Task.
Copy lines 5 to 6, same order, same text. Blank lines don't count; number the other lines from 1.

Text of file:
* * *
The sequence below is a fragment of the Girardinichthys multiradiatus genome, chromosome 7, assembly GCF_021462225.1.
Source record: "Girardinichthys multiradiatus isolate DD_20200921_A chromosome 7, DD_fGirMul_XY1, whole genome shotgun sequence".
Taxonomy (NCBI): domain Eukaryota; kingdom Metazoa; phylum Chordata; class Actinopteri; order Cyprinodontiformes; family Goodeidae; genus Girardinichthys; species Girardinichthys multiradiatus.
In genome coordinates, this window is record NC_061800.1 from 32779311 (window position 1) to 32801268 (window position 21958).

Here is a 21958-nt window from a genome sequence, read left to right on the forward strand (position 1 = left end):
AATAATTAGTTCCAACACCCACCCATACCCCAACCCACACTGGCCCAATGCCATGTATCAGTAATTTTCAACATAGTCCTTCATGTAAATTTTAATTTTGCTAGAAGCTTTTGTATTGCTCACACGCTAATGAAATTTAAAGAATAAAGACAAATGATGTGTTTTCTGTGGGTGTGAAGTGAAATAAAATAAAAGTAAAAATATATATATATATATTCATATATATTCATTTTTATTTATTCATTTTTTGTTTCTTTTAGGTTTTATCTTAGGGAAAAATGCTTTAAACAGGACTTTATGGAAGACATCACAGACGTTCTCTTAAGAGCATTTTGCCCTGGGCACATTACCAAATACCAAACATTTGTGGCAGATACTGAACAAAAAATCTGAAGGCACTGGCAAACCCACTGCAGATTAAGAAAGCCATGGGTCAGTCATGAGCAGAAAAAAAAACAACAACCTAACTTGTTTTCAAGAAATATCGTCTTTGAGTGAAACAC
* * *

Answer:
Here is a 21958-nt window from a genome sequence, read left to right on the forward strand (position 1 = left end):
AATAATTAGTTCCAACACCCACCCATACCCCAACCCACACTGGCCCAATGCCATGTATCAGTAATTTTCAACATAGTCCTTCATGTAAATTTTAATTTTGCTAGAAGCTTTTGTATTGCTCACACGCTAATGAAATTTAAAGAATAAAGACAAATGATGTGTTTTCTGTGGGTGTGAAGTGAAATAAAATAAAAGTAAAAATATATATATATATATTCATATATATTCATTTTTATTTATTCATTTTTTGTTTCTTTTAGGTTTTATCTTAGGGAAAAATGCTTTAAACAGGACTTTATGGAAGACATCACAGACGTTCTCTTAAGAGCATTTTGCCCTGGGCACATTACCAAATACCAAACATTTGTGGCAGATACTGAACAAAAAATCTGAAGGCACTGGCAAACCCACTGCAGATTAAGAAAGCCATGGGTCAGTCATGAGCAGAAAAAAAAACAACAACCTAACTTGTTTTCAAGAAATATCGTCTTTGAGTGAAACAC